Division of Emergency Radiology
The Division of Emergency Radiology provides after-hours radiology interpretations to five sites within the Montefiore Health System, including the Moses Campus, Children’s Hospital at Montefiore (CHAM), Jack D. Weiler Hospital (Einstein), Wakefield Campus and Westchester Square Campus. We also interpret after-hours, urgent care and emergency inpatient studies. In addition, we participate in medical student and radiology resident education. Our board certified, fellowship-trained attending radiologists focus on emergency diagnoses, including fractures; intra-abdominal pathology, such as appendicitis or diverticulitis; and neurological conditions, such as stroke and intracranial hemorrhage.
We perform more than 200,000 radiologic studies every year in the Montefiore Emergency Departments, many of which are interpreted overnight to provide the critical information to help patients receive the care they need.
Montefiore's emergency radiologists use the latest imaging technologies, including 64-slice CT scanners, high-field magnetic resonance imaging (MRI) and the latest ultrasound equipment. Advanced visualization software is available at every workstation for accurate interpretation of CT angiography (CTA) studies and 3-D depiction of complex fractures.
The Division of Emergency Radiology specializes in research in the areas that include neuroradiology, abdominal and musculoskeletal imaging, cardiothoracic imaging, and workflow and quality assurance/improvement.
Learn more about our research. Here are some recent publications:
Causes of Pneumocephalus and When to Be Concerned About It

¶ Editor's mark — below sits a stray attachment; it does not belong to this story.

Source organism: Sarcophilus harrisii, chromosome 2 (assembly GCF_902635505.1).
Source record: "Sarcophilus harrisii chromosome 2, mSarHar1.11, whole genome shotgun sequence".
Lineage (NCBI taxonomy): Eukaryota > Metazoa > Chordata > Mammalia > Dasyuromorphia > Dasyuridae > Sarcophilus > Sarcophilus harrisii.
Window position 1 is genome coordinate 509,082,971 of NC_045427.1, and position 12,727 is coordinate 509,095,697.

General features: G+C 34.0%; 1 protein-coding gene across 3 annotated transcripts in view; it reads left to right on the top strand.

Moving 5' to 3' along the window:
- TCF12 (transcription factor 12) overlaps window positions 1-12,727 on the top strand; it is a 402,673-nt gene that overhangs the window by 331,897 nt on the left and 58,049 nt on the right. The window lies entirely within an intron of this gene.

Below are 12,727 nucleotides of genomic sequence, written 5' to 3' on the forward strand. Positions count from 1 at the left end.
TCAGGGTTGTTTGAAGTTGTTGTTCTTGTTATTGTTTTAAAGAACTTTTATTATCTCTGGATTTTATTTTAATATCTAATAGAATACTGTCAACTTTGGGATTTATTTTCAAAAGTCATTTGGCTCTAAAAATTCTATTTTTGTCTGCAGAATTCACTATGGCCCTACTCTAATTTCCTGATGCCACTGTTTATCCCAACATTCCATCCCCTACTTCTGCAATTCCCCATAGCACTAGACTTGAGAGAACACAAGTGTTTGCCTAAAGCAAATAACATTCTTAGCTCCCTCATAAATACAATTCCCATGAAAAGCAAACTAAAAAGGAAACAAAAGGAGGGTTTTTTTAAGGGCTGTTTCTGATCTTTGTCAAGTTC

Cunqueiro A; Scheinfeld MH.
Imaging Scales and Techniques Used in the 2015 Endovascular Stroke Trials and AHA/ASA Revised Guidelines for Acute Intervention: Neurologic/Head and Neck Imaging
Scheinfeld MH; Krieger DA; Bhupali D; Zampolin RL; Erdfarb AJ.
Cerebral Developmental Venous Anomaly-Does It Prevent Stroke in Acute Sinus Thrombosis?
Goenka A; Gomes W; Beal JC.
MRI Usage in a Pediatric Emergency Department: An Analysis of Usage and Usage Trends Over 5 Years
Scheinfeld MH; Moon JY; Fagan MJ; Davoudzadeh R; Wang D; Taragin BH.
A Radiologist's Guide to the Clinical Scales Used in the 2015 Endovascular Stroke Trials and the Revised American Heart Association/American Stroke Association Guidelines for Endovascular Stroke Treatment
Scheinfeld MH; Erdfarb AJ; Krieger DA; Bhupali D; Zampolin RL.
Significance of Post-Traumatic Maxillary Sinus Fluid, or Lack of Fluid, in a Level II Trauma Population
Friedman A; Burns J; Scheinfeld MH.
Abdominal and Musculoskeletal Imaging
Acetabular Fractures: What Radiologists Should Know and How 3D CT Can Aid Classification
Scheinfeld MH; Dym AA; Spektor M; Avery LL; Dym RJ; Amanatullah DF.
Patent Foramen Ovale in Patients with Pulmonary Embolism: A Prognostic Factor on CT Pulmonary Angiography?
Zhang M; Tan S; Patel V; Zalta BA; Shmukler A; Levsky JM; Jain VR; Shaban NM; Haramati LB.
High Attenuation Pericardial Fluid on CT Following Cardiac Catheterization
Avery L; Jain V; Cohen H; Scheinfeld M.
Workflow and Quality Assurance/Improvement
Making Feedback Easy: A Workflow-Integrated Quality Improvement Tool Increases Radiologist Engagement in the Technical Quality of Imaging Examinations
Goldberg-Stein S; Kaplun O; Scheinfeld MH; Burns J; Miller T; Erdfarb A.
Emergency Department Imaging: Are Weather and Calendar Factors Associated With Imaging Volume?
Burns K; Chernyak V; Scheinfeld MH.
The Impact of On-Site Attending Radiologist Overnight Coverage on Radiology Resident Learning: A Preliminary Assessment
Berko NS; Levin TL; Scheinfeld MH.
To learn more about radiology, please visit: